An 18-hole disc golf course at Clayton Homes headquarters in Alcoa will be open to the public through a unique private-public partnership.

The Claytons, which is set to open in mid-October, will be leased to the city of Alcoa and maintained by the Maryville-Alcoa-Blount County Parks and Recreation Commission.

“This is a great partnership for Clayton, the City of Alcoa and Parks and Rec,” said Parks and Rec Executive Director Joe Huff, noting that a disc golf course and a dog park are Parks and Rec’s two most frequent requests. “We’ve been interested in trying to get a disc golf course for about eight years.”

Alcoa City Manager Mark Johnson agreed, noting budgetary constraints had put building a disc golf course on the back burner.

“This was a wonderful opportunity presented to us by Clayton, to allow a first-class disc golf course to be constructed without using taxpayer money,” he said, noting the cost to the city will be negligible. “All we have to do is provide a little maintenance of effort for upkeep.”

The disc golf course was the idea of Clayton Homes President and CEO Kevin Clayton, who plays the game, said David Jordan, vice president of corporate services for Clayton.

“We’ve got a large campus here — over 240 acres — and we thought it would be a good opportunity to do something nice so our employees could enjoy it,” Jordan said, noting Clayton’s wellness program. “This also meshes with retail development at (State Route) 33 and Clayton Road and makes it a destination on this end of the county.”

Disc golf course designer/landscape architect Daniel Boutté of Boutté Design added that the course is close enough to Knoxville to fit into that disc golf community — which hosts some of the best disc golf tournaments, he said — but also will attract new players to the game.

“We hope to eventually have some tournaments here, probably in the spring of 2016,” Huff said. “It will be a boon for the local economy.”

A rare course

“Destination,” Boutté said, perfectly sums up The Claytons.

The 18-hole disc golf course covers about 120 acres, making it larger than the average disc golf course, he noted. It has nine wooded holes and nine open holes as well as several unique features, including two baskets — a short one and a long one — at each hole to accommodate all levels of play.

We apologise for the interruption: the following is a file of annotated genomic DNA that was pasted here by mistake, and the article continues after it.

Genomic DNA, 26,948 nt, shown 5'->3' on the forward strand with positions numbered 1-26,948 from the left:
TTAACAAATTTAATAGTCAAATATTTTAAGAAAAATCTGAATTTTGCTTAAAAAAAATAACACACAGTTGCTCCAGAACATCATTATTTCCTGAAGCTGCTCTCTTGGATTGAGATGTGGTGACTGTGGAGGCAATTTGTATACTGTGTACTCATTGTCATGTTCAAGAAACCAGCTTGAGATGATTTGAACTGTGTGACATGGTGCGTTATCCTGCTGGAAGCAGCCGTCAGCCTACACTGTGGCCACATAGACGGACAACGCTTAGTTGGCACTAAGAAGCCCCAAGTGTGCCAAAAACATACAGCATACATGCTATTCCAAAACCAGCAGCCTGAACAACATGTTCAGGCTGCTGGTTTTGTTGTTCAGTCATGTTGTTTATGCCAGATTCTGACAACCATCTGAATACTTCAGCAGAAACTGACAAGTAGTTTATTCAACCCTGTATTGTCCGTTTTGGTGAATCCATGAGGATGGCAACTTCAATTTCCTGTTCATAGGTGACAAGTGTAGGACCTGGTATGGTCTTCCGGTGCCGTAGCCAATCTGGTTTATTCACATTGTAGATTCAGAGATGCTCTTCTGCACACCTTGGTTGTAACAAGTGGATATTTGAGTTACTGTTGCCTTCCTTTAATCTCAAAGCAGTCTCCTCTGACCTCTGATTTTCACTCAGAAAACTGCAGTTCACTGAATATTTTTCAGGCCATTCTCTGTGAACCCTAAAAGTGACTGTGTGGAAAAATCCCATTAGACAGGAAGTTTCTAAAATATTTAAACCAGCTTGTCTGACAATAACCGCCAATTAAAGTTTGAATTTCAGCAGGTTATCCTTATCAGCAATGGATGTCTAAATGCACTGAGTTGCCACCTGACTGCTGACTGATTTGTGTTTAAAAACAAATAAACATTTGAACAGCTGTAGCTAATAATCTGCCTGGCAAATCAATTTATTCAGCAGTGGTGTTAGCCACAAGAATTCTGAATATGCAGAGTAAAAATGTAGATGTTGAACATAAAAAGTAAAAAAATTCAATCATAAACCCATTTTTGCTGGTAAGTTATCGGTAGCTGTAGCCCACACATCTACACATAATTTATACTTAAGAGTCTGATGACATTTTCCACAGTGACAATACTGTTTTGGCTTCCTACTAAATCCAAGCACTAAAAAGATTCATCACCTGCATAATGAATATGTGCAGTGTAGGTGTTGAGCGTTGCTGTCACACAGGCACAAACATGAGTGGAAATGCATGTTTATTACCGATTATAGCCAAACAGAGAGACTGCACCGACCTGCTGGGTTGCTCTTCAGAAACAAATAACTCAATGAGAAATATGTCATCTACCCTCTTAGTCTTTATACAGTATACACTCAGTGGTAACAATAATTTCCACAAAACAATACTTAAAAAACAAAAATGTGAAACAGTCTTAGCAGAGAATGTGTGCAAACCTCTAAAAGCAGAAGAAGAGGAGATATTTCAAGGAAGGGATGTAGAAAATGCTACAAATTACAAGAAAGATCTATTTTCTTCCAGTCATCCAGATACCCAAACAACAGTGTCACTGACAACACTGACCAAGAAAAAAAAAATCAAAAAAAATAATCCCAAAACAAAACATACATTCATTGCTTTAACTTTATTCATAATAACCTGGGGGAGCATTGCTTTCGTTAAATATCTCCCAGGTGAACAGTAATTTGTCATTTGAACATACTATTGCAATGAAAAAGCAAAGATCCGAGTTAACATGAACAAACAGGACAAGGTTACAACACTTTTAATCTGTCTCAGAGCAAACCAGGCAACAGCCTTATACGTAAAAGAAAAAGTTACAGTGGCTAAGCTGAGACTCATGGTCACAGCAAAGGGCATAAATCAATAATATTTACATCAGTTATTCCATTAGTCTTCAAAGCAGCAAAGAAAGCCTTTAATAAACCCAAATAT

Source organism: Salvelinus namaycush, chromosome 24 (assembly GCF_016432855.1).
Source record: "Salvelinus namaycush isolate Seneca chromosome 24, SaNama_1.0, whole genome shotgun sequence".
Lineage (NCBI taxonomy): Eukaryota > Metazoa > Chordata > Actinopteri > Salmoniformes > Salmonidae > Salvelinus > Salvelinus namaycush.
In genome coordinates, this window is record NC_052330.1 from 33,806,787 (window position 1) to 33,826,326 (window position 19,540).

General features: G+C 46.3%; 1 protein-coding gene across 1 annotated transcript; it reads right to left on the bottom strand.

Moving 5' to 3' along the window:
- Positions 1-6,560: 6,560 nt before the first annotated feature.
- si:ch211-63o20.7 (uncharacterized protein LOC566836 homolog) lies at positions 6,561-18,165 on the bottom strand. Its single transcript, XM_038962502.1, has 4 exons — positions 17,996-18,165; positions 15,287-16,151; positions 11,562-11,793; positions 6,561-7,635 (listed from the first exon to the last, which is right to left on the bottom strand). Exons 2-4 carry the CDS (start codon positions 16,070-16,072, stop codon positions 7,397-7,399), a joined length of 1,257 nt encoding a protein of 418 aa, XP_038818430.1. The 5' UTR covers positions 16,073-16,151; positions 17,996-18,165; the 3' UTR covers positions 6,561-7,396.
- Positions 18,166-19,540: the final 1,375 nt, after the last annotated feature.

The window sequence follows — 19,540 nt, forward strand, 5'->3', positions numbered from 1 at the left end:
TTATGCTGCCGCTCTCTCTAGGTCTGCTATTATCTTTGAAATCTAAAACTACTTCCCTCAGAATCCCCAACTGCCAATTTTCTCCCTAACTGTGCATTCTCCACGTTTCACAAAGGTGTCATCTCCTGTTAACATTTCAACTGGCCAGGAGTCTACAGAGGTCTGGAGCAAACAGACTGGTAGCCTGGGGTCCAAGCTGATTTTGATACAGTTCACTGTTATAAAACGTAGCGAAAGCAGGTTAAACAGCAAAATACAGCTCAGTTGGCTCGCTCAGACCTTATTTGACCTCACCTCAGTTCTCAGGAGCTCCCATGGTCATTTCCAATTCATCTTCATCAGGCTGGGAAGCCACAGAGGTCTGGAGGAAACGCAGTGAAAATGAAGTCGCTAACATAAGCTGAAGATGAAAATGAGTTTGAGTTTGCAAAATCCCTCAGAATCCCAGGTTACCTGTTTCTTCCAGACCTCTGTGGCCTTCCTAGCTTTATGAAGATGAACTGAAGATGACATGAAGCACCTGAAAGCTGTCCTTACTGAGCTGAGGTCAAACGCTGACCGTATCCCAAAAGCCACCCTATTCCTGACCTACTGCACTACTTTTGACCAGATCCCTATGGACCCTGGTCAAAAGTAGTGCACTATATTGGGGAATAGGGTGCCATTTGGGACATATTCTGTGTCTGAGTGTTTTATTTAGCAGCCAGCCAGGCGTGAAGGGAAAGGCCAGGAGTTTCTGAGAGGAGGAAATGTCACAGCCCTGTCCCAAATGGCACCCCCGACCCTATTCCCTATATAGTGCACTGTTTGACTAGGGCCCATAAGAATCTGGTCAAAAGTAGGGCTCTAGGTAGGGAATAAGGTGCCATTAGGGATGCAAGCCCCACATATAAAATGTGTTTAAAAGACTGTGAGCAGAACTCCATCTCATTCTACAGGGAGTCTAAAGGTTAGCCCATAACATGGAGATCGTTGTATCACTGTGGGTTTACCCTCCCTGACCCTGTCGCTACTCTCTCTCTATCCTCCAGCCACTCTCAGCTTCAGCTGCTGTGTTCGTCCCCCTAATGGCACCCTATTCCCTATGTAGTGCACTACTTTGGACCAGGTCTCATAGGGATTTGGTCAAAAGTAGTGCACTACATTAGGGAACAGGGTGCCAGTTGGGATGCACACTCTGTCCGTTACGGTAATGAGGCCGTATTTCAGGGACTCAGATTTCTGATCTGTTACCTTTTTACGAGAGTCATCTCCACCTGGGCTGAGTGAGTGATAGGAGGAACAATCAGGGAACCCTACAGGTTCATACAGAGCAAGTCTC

For example, the short basket at Hole 1 is 235 feet from the tee while the long basket is 416 feet away.

“It is a rare thing for courses to have permanent long and short targets,” explained Boutté, who has designed 16 disc golf courses. “Traditionally a basket is moved.”

But that’s not the only thing that makes The Claytons special. It also is the only course that has artificial turf on top of concrete pads at its tees, which Boutté calls a “win-win.”

Other examples of the care taken in designing and installing the course include leveling greens in the woods so that discs are less likely to roll back down the hills, installing steps where needed, and maintaining three levels of grass — for rough, medium and short fairways — on the open holes.

“It is rare to do some of the things that were done here,” said Boutté, who has been playing disc golf for 27 years, having started when he was 5 with his father. “This is next-level golf. We really are embracing what ball golf has done. Usually the dollars aren’t there.”

‘Tee of tomorrow’

Each decision was made to embrace both aesthetics and permanency, Boutté said.

“We already have had people from out of town come to throw on the tees,” he noted. “And that’s just through word of mouth.”

Boutté also repurposed items found on the Clayton property, such as boulders and concrete piers from a previous structure, to give The Claytons character.

“Every hole has something attractive,” he said.

Hole 18, for example, is “the quintessential tee of tomorrow,” Boutté said. Players must throw over the creek, and spectators can view the long basket from an amphitheater made of bridge trestles found in the woods on the property.

“This is the perfect finishing hole,” Boutté said.

Meanwhile, Jordan noted that features such as the amphitheater will be duel purpose and can be used not only by disc golf enthusiasts and Clayton employees, but also by students at the neighboring Clayton-Bradley Academy.

Opens in October

The Claytons is expected to open in mid-October and will be open daylight to dusk like other public parks, Huff said. There will be a dedicated parking lot just for the disc golf course, Jordan added.

Unlike ball golf, there are no tee times in disc golf — and no golf carts.

“You bring your own (equipment), show up and play,” Boutté explained, noting the course does not have to be played in order. “Employees could probably play the front nine on their lunch break.”

To learn more about disc golf, visit www.discgolf.com.

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